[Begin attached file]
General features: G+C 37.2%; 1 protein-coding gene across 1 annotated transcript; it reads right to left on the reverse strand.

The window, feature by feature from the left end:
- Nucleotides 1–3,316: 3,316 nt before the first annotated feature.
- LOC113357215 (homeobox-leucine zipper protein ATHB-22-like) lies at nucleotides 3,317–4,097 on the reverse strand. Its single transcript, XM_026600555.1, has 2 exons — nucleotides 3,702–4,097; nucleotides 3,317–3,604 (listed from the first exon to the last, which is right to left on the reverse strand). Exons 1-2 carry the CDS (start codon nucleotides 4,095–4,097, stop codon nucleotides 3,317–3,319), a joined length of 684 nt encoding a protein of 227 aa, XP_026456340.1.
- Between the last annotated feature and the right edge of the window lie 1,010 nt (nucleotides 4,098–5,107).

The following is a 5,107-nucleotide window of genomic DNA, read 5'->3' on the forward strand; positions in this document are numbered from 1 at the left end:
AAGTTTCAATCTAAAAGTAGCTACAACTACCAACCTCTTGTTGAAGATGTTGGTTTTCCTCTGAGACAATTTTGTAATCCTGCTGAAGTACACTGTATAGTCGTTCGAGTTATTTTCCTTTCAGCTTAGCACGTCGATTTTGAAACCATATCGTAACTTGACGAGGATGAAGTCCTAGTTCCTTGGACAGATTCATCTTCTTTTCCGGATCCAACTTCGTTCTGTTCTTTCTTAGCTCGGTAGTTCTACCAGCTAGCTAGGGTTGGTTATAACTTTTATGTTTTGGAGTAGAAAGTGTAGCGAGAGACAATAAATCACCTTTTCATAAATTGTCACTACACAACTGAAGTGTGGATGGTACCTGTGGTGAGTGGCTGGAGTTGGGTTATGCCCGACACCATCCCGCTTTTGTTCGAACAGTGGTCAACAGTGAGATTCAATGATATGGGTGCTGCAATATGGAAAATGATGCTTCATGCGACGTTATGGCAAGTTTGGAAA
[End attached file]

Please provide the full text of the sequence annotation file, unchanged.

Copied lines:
General features: G+C 37.2%; 1 protein-coding gene across 1 annotated transcript; it reads right to left on the reverse strand.

The window, feature by feature from the left end:
- Nucleotides 1–3,316: 3,316 nt before the first annotated feature.
- LOC113357215 (homeobox-leucine zipper protein ATHB-22-like) lies at nucleotides 3,317–4,097 on the reverse strand. Its single transcript, XM_026600555.1, has 2 exons — nucleotides 3,702–4,097; nucleotides 3,317–3,604 (listed from the first exon to the last, which is right to left on the reverse strand). Exons 1-2 carry the CDS (start codon nucleotides 4,095–4,097, stop codon nucleotides 3,317–3,319), a joined length of 684 nt encoding a protein of 227 aa, XP_026456340.1.
- Between the last annotated feature and the right edge of the window lie 1,010 nt (nucleotides 4,098–5,107).

The following is a 5,107-nucleotide window of genomic DNA, read 5'->3' on the forward strand; positions in this document are numbered from 1 at the left end:
AAGTTTCAATCTAAAAGTAGCTACAACTACCAACCTCTTGTTGAAGATGTTGGTTTTCCTCTGAGACAATTTTGTAATCCTGCTGAAGTACACTGTATAGTCGTTCGAGTTATTTTCCTTTCAGCTTAGCACGTCGATTTTGAAACCATATCGTAACTTGACGAGGATGAAGTCCTAGTTCCTTGGACAGATTCATCTTCTTTTCCGGATCCAACTTCGTTCTGTTCTTTCTTAGCTCGGTAGTTCTACCAGCTAGCTAGGGTTGGTTATAACTTTTATGTTTTGGAGTAGAAAGTGTAGCGAGAGACAATAAATCACCTTTTCATAAATTGTCACTACACAACTGAAGTGTGGATGGTACCTGTGGTGAGTGGCTGGAGTTGGGTTATGCCCGACACCATCCCGCTTTTGTTCGAACAGTGGTCAACAGTGAGATTCAATGATATGGGTGCTGCAATATGGAAAATGATGCTTCATGCGACGTTATGGCAAGTTTGGAAA